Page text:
American Vampire, Vol. 1 (American Vampire #1) by Scott Snyder, Stephen King, Rafael Albuquerque (Illustrator)

American Vampire, Vol. 1 - Rafael Albuquerque, Scott Snyder, Stephen King

The first volume of this story moves between the 1880's and the 1920's. It begins in the twenties with the story of Pearl, a young aspiring actress living in Los Angeles.  In between picking up bit parts in movies, Pearl works several odd jobs to make her rent.  When she gets a big break - an invitation to a party by a successful director, Pearl believes that her hard work has finally paid off and that she's going to get her big break.  Pearl's gets a break alright but it leads to the end of her human life.

Volume One then takes a step back to look at the life and death of the infamous outlaw Skinner Sweet.  Just as his last name implies, Sweet, loves candy and he combines this with his love of robbing banks, violence and sleeping with prostitutes.  Sweet is not even remotely at this point an anti-hero, let alone all around good guy.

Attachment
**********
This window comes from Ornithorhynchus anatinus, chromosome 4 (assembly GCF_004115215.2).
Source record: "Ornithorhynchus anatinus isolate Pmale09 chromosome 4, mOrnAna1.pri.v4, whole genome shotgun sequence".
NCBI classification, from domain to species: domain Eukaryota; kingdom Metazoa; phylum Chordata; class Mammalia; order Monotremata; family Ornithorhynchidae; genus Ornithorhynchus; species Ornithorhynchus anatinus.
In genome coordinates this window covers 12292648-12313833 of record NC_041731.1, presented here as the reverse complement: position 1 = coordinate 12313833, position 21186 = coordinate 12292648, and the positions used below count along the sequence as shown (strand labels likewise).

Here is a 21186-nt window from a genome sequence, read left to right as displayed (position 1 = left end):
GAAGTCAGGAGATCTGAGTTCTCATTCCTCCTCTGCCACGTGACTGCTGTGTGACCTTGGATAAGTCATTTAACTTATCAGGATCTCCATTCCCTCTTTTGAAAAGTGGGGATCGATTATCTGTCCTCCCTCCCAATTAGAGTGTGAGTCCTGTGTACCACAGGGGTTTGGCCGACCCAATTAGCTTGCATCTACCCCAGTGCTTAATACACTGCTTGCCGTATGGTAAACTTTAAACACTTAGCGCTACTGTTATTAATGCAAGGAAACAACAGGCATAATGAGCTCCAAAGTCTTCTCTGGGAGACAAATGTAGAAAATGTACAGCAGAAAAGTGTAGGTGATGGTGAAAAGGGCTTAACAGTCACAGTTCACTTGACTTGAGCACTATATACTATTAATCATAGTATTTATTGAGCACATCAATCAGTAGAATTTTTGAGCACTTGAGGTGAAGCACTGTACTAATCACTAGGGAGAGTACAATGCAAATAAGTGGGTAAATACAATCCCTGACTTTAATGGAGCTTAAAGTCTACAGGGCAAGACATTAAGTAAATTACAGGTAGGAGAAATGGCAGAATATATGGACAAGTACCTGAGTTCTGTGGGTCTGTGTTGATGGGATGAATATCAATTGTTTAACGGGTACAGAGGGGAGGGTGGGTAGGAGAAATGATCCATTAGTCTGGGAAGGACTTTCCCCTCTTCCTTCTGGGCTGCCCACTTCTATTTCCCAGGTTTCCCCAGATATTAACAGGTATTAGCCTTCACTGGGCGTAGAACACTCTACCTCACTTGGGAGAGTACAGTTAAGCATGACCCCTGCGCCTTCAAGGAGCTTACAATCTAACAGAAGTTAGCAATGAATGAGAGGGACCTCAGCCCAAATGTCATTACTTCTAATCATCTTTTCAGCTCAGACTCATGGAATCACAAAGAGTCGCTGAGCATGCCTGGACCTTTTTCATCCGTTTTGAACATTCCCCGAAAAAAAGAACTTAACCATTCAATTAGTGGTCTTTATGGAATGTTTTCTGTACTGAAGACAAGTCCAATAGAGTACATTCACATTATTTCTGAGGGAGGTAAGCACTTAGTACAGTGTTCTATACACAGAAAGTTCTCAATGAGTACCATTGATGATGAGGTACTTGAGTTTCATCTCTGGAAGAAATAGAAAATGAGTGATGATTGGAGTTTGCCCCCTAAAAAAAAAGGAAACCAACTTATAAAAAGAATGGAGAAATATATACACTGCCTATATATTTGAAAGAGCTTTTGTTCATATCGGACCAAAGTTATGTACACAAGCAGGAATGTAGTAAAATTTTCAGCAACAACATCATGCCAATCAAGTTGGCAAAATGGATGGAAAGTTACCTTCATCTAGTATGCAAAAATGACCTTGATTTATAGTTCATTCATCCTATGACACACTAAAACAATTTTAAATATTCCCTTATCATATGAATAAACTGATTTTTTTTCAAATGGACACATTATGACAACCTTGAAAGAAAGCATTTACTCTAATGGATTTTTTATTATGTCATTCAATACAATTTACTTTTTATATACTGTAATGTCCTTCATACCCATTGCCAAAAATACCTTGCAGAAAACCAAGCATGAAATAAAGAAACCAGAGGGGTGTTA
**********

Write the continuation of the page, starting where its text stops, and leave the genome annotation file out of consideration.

Sweet is Pearl's sire but the connection runs a lot deeper than that.  Because they are both a new breed of vampire, the sun has no effect upon them and the old guard, (read:European Vampires) want them gone.  Sweet and Pearl represent a contamination of the blood and if that were not enough, this so-called contamination means that no one knows what they are vulnerable to. Sweet and Pearl absolutely have a target on their backs but the tie that binds them is deeper still even if it is ridiculous.

Volume one is written by Scott Snyder and Stephen King and the difference in the writing is evident from the start.  Clearly, King wanted to step away from vampires that sparkle. One guess as to who?

Houston commercial photography
It's hardly surprising given King's very adamant dislike of Twilight, based in the idea that it's "tweenager porn" and his belief that Stephanie Meyer "can't write worth a darn".  It feels as though Sweet's story is an absolute refutation of the sparkly vampire.  Sweet is most certainly not a vegetarian and he glorifies in violence.  He works his own agenda and simply cannot be tamed.  It's clear that Sweet is not a man to be taken lightly and certainly not a man to run into even casually. He is bound to no one and serves his own end. In fact, the creation of Pearl is about the only good thing that he does in this volume and it's clear an ulterior motive exists for this action.